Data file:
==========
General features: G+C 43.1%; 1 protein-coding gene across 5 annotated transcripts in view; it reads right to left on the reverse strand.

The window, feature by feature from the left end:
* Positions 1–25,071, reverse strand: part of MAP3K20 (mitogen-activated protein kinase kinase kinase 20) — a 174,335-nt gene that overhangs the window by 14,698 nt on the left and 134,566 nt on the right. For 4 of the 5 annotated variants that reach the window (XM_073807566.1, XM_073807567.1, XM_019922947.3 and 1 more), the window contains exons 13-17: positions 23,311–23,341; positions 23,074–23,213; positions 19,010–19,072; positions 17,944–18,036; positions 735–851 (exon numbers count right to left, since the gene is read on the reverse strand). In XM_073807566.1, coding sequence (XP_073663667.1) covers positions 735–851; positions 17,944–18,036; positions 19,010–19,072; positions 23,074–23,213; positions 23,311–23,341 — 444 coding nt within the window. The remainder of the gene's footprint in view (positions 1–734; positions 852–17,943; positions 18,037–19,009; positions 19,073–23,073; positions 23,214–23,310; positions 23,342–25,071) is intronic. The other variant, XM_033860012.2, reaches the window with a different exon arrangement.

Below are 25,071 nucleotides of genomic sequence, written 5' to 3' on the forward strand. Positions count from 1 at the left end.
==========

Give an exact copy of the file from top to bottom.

General features: G+C 43.1%; 1 protein-coding gene across 5 annotated transcripts in view; it reads right to left on the reverse strand.

The window, feature by feature from the left end:
* Positions 1–25,071, reverse strand: part of MAP3K20 (mitogen-activated protein kinase kinase kinase 20) — a 174,335-nt gene that overhangs the window by 14,698 nt on the left and 134,566 nt on the right. For 4 of the 5 annotated variants that reach the window (XM_073807566.1, XM_073807567.1, XM_019922947.3 and 1 more), the window contains exons 13-17: positions 23,311–23,341; positions 23,074–23,213; positions 19,010–19,072; positions 17,944–18,036; positions 735–851 (exon numbers count right to left, since the gene is read on the reverse strand). In XM_073807566.1, coding sequence (XP_073663667.1) covers positions 735–851; positions 17,944–18,036; positions 19,010–19,072; positions 23,074–23,213; positions 23,311–23,341 — 444 coding nt within the window. The remainder of the gene's footprint in view (positions 1–734; positions 852–17,943; positions 18,037–19,009; positions 19,073–23,073; positions 23,214–23,310; positions 23,342–25,071) is intronic. The other variant, XM_033860012.2, reaches the window with a different exon arrangement.

Below are 25,071 nucleotides of genomic sequence, written 5' to 3' on the forward strand. Positions count from 1 at the left end.